thomas m wilson


October 14th, 2022

Naples is full of very beautiful if haughty young women with dusky complexions and Roman noses, and surly waiters who barely acknowledge your existence when you’re trying to place an order, and dog faeces smeared on old cobble stoned pavements, and laundry hanging from balconies in need of a coat of paint, and little wicker baskets dropped form high up apartments for shop keepers to fill, and operatic hand gestures, and people throwing back espressos at the bar and talking quickly and loudly. 

The Neapolitan sassiness is fun, but from another angle it can also be very rude.  Naples is also full of atmosphere, narrow laneways, and after dark very cool bars and cafes. 

Naples also has MANN, possibly the best museum I have visited in my entire life, with the majesty and artistry of ancient Roman culture right in front of your nose. Below is the Farnese Hercules, a colossal statue that was found in the ancient Baths of Caracalla in Rome.

This is a huge figure – looking up at it is humbling.

Hercules symbolising strength in ancient Roman culture, this would have been a good inspiration to exercise in the gymnasium before a session in the hot or cold baths.

I was largely in Naples in order to visit Pompeii and Herculaneum – like many travellers.

Characters lounge on a triclinium and eat and drink and be merry. This fresco has been pulled off the wall at Pompeii and moved to MANN, as have the best and most beautiful of Pompeii’s art works.

Walking through the ruins of Pompeii that morning we had the entire ancient site to ourselves for the first hour of the day.  Even for an hour after that there weren’t many people around.  Then the hoards descended and it was over for atmosphere and serenity.  But what a thrill to walk around the House of the Faun, and so many other famous Roman domus, alone, and take in the mosaic floors, the faded wall paintings in golds and reds, the white marble impluvium in the atrium, the peristyle surrounded gardens behind, and other architectural elements I had read of and seen in photos but never experienced in the flesh. 

Bronze dancers found in one of the Roman houses in Pompeii… (Although now residing at MANN.)

The reader – Pompeii… Faded colours on the wall fresco all over the place reminds one of how this place was frozen in amber when the nearby volcano covered it in debris, killing those who had not fled and giving us a window into a wealthy Roman world in 79AD.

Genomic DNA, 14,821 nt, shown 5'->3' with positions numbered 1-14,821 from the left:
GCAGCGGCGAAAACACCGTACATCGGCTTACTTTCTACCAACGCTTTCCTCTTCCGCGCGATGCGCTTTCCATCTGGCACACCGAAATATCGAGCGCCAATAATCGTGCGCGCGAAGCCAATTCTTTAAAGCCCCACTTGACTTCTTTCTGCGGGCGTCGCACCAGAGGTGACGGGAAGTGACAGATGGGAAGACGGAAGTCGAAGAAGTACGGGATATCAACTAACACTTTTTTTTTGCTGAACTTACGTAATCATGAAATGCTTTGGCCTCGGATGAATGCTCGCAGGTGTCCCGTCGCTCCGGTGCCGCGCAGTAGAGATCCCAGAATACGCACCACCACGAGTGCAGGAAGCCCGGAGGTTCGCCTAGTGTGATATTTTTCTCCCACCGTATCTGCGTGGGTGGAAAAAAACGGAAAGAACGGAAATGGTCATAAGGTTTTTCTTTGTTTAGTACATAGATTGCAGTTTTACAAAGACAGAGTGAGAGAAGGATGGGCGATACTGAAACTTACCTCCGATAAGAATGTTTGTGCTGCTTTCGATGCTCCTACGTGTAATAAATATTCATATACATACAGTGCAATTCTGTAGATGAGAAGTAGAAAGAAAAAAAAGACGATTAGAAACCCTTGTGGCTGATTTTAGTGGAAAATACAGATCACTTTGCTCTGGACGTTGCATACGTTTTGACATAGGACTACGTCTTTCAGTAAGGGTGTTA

Peristyle gardens are a wonderful idea – the Greeks should really be thanked for inventing the stoa, but the Roman domus form feels good to walk around.

Vesuvius looming in the background above a peristyle garden in Pompeii.

I consider plunging my hands into the water when the space was was a bath house – at Herculaneum. Herculaneum is another Roman holiday town destroyed by the volcano two thousand years ago. If I’m honest it wasn’t as impressively extensive a site as Pompeii, but for someone like myself interested in ancient domestic architecture it was still intriguing. To lean on this basin in an ancient bath house for example, is a kind of somatic knowledge of a place and a long lost culture that only travel can bring. Photos and written communication are wonderful, but they are not enough.

A shallow impluvium at Herculaneum – water falls through a central hole in the ceiling of the large atrium and collects in this marble depressions. Water in domestic spaces in a Mediterranean climate is such a good idea.

Naples and Pompeii have Vesuvius looming over them, and just down the coast you find the elegance of seaside towns like Sorrento, high up on volcanic rock and graced by nineteenth century hotels.  As you make your way to these places south of Naples, so photographed by tourists from around the world, you see striking economic inequality, with poverty in ugly concrete apartment blocks on one train stop, and 800 Euro a night hotels at the next (Sorrento).  Tourists usually don’t photograph the poverty around the corner from their Amalfi coast clichéd and overpriced idea of a seaside idyll.  And yet the physical beauty of the coastline south of Naples is entirely undeniable (if crowded).